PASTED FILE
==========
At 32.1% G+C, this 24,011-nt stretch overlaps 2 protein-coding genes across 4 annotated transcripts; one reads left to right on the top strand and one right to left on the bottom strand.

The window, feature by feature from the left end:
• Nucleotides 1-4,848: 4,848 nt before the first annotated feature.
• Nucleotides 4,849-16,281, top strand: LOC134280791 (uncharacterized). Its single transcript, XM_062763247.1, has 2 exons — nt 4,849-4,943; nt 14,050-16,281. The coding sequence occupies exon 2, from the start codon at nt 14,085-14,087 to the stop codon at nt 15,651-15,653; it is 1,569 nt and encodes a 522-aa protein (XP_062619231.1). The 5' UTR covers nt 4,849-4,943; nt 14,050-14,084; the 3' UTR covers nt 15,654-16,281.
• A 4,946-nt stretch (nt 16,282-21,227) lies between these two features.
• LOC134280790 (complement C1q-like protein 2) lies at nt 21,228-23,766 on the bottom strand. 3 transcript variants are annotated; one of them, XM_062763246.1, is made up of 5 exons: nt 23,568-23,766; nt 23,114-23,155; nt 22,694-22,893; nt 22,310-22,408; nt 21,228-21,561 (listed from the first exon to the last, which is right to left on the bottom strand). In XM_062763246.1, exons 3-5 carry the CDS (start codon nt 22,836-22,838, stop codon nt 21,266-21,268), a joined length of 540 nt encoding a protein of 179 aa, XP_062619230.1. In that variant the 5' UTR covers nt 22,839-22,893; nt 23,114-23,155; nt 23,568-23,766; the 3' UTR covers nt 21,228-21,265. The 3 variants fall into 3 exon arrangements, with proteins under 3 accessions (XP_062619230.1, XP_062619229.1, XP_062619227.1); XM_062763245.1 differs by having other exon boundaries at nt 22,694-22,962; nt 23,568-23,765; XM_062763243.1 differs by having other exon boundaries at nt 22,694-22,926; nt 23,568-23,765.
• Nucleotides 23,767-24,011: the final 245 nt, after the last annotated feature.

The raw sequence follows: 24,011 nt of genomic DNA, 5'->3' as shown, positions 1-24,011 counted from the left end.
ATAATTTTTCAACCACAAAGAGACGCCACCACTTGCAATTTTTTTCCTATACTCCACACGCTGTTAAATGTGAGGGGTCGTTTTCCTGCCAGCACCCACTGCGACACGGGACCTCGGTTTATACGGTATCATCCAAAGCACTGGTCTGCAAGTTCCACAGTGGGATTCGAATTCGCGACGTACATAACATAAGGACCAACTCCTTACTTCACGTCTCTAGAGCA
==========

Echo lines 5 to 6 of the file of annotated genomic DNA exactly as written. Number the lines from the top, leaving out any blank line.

• A 4,946-nt stretch (nt 16,282-21,227) lies between these two features.
• LOC134280790 (complement C1q-like protein 2) lies at nt 21,228-23,766 on the bottom strand. 3 transcript variants are annotated; one of them, XM_062763246.1, is made up of 5 exons: nt 23,568-23,766; nt 23,114-23,155; nt 22,694-22,893; nt 22,310-22,408; nt 21,228-21,561 (listed from the first exon to the last, which is right to left on the bottom strand). In XM_062763246.1, exons 3-5 carry the CDS (start codon nt 22,836-22,838, stop codon nt 21,266-21,268), a joined length of 540 nt encoding a protein of 179 aa, XP_062619230.1. In that variant the 5' UTR covers nt 22,839-22,893; nt 23,114-23,155; nt 23,568-23,766; the 3' UTR covers nt 21,228-21,265. The 3 variants fall into 3 exon arrangements, with proteins under 3 accessions (XP_062619230.1, XP_062619229.1, XP_062619227.1); XM_062763245.1 differs by having other exon boundaries at nt 22,694-22,962; nt 23,568-23,765; XM_062763243.1 differs by having other exon boundaries at nt 22,694-22,926; nt 23,568-23,765.